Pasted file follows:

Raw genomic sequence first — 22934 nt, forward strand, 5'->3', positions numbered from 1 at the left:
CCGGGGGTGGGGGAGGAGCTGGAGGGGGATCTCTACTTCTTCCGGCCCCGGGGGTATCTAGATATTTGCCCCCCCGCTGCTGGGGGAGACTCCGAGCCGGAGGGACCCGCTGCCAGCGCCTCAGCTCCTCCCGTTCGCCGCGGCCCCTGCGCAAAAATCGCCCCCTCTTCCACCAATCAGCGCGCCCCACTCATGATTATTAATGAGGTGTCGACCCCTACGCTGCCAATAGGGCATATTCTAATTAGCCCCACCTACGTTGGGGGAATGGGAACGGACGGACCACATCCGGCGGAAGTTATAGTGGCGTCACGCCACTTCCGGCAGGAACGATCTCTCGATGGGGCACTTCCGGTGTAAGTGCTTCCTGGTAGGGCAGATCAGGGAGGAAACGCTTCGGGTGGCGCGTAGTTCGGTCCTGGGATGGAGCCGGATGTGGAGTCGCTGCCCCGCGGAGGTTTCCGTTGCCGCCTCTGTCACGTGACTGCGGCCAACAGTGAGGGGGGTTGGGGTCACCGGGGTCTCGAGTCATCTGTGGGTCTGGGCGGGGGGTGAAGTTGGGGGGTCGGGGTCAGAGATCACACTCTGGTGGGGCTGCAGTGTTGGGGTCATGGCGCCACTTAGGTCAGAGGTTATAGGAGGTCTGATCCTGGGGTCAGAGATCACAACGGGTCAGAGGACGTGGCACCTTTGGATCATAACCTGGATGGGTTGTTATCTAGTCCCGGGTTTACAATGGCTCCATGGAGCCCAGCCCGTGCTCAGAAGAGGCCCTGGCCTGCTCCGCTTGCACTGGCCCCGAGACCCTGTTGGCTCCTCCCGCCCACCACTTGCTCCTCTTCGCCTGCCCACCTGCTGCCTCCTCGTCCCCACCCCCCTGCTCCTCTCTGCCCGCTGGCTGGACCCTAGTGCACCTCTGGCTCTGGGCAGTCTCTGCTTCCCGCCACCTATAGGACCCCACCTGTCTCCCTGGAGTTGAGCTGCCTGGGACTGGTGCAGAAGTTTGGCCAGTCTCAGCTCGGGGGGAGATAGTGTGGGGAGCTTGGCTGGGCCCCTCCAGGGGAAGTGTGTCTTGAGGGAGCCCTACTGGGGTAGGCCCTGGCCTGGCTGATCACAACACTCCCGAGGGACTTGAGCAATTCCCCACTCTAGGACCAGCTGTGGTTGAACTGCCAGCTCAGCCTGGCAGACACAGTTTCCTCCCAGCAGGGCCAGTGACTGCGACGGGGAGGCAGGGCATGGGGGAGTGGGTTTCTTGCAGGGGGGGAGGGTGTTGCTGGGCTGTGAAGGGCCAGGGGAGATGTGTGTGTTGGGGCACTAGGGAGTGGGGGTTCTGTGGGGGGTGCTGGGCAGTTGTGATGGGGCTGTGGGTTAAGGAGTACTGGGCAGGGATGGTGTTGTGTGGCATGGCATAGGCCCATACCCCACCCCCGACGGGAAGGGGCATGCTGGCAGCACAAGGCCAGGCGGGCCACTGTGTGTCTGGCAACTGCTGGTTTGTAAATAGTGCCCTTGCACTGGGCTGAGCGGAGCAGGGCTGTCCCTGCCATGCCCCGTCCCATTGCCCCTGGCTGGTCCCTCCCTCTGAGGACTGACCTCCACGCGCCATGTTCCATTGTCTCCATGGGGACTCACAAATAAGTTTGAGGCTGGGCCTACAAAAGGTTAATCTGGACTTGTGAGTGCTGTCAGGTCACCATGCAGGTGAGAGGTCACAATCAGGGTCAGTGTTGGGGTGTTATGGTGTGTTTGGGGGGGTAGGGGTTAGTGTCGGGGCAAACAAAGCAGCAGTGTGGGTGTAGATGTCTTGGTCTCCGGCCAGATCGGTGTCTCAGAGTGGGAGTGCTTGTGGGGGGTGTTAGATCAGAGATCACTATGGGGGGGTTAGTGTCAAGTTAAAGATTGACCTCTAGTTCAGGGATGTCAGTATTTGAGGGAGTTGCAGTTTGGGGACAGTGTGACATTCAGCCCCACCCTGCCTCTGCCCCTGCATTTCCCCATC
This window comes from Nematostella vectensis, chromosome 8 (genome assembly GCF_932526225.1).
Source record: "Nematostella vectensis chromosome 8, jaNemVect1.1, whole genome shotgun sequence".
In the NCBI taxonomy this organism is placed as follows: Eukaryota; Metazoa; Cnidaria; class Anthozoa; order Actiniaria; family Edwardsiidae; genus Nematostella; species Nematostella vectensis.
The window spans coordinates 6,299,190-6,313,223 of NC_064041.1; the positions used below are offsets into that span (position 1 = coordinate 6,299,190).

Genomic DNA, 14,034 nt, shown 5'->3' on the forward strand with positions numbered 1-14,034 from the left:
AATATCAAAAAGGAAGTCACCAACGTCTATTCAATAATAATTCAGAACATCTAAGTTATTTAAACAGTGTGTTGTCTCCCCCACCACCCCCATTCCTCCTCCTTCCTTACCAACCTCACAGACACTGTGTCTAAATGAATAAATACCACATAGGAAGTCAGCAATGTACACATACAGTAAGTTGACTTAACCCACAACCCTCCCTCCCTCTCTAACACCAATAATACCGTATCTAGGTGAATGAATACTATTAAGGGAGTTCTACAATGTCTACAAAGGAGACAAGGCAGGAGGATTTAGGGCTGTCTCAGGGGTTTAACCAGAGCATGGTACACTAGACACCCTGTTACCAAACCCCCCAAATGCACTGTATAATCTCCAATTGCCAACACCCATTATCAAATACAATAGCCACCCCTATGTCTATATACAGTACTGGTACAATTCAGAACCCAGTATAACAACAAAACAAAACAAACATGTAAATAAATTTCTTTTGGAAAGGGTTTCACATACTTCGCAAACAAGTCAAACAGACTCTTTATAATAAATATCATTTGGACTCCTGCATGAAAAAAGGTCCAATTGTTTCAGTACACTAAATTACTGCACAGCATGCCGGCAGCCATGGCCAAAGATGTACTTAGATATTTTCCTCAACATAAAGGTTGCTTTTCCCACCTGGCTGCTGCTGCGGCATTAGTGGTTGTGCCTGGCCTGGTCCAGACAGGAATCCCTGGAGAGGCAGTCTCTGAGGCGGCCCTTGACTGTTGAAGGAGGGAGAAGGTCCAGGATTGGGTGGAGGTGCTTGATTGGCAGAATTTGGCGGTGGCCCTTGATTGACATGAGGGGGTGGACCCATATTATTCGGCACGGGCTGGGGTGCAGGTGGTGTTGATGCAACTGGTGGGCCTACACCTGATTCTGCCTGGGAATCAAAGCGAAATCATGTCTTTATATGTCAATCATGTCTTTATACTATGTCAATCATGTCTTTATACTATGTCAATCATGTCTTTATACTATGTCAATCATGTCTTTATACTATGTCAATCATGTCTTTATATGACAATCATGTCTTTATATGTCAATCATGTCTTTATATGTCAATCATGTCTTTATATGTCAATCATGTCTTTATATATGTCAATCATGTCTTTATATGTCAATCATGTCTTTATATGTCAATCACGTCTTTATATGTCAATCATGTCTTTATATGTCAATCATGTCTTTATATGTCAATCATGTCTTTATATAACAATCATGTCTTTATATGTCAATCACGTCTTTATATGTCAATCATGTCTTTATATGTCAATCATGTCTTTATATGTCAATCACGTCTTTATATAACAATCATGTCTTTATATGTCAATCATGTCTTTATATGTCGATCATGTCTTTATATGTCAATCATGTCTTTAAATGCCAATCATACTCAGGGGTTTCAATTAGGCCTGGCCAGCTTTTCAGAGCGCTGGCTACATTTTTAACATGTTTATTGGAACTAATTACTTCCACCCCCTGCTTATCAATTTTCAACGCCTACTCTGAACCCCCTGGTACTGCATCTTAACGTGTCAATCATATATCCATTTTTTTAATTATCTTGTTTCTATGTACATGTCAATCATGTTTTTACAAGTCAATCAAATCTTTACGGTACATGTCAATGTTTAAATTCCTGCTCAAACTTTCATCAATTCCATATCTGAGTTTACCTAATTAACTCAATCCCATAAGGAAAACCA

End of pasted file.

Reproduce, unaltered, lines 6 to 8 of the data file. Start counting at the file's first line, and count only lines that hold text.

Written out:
The window spans coordinates 6,299,190-6,313,223 of NC_064041.1; the positions used below are offsets into that span (position 1 = coordinate 6,299,190).

Genomic DNA, 14,034 nt, shown 5'->3' on the forward strand with positions numbered 1-14,034 from the left:
AATATCAAAAAGGAAGTCACCAACGTCTATTCAATAATAATTCAGAACATCTAAGTTATTTAAACAGTGTGTTGTCTCCCCCACCACCCCCATTCCTCCTCCTTCCTTACCAACCTCACAGACACTGTGTCTAAATGAATAAATACCACATAGGAAGTCAGCAATGTACACATACAGTAAGTTGACTTAACCCACAACCCTCCCTCCCTCTCTAACACCAATAATACCGTATCTAGGTGAATGAATACTATTAAGGGAGTTCTACAATGTCTACAAAGGAGACAAGGCAGGAGGATTTAGGGCTGTCTCAGGGGTTTAACCAGAGCATGGTACACTAGACACCCTGTTACCAAACCCCCCAAATGCACTGTATAATCTCCAATTGCCAACACCCATTATCAAATACAATAGCCACCCCTATGTCTATATACAGTACTGGTACAATTCAGAACCCAGTATAACAACAAAACAAAACAAACATGTAAATAAATTTCTTTTGGAAAGGGTTTCACATACTTCGCAAACAAGTCAAACAGACTCTTTATAATAAATATCATTTGGACTCCTGCATGAAAAAAGGTCCAATTGTTTCAGTACACTAAATTACTGCACAGCATGCCGGCAGCCATGGCCAAAGATGTACTTAGATATTTTCCTCAACATAAAGGTTGCTTTTCCCACCTGGCTGCTGCTGCGGCATTAGTGGTTGTGCCTGGCCTGGTCCAGACAGGAATCCCTGGAGAGGCAGTCTCTGAGGCGGCCCTTGACTGTTGAAGGAGGGAGAAGGTCCAGGATTGGGTGGAGGTGCTTGATTGGCAGAATTTGGCGGTGGCCCTTGATTGACATGAGGGGGTGGACCCATATTATTCGGCACGGGCTGGGGTGCAGGTGGTGTTGATGCAACTGGTGGGCCTACACCTGATTCTGCCTGGGAATCAAAGCGAAATCATGTCTTTATATGTCAATCATGTCTTTATACTATGTCAATCATGTCTTTATACTATGTCAATCATGTCTTTATACTATGTCAATCATGTCTTTATACTATGTCAATCATGTCTTTATATGACAATCATGTCTTTATATGTCAATCATGTCTTTATATGTCAATCATGTCTTTATATGTCAATCATGTCTTTATATATGTCAATCATGTCTTTATATGTCAATCATGTCTTTATATGTCAATCACGTCTTTATATGTCAATCATGTCTTTATATGTCAATCATGTCTTTATATGTCAATCATGTCTTTATATAACAATCATGTCTTTATATGTCAATCACGTCTTTATATGTCAATCATGTCTTTATATGTCAATCATGTCTTTATATGTCAATCACGTCTTTATATAACAATCATGTCTTTATATGTCAATCATGTCTTTATATGTCGATCATGTCTTTATATGTCAATCATGTCTTTAAATGCCAATCATACTCAGGGGTTTCAATTAGGCCTGGCCAGCTTTTCAGAGCGCTGGCTACATTTTTAACATGTTTATTGGAACTAATTACTTCCACCCCCTGCTTATCAATTTTCAACGCCTACTCTGAACCCCCTGGTACTGCATCTTAACGTGTCAATCATATATCCATTTTTTTAATTATCTTGTTTCTATGTACATGTCAATCATGTTTTTACAAGTCAATCAAATCTTTACGGTACATGTCAATGTTTAAATTCCTGCTCAAACTTTCATCAATTCCATATCTGAGTTTACCTAATTAACTCAATCCCATAAGGAAAACCA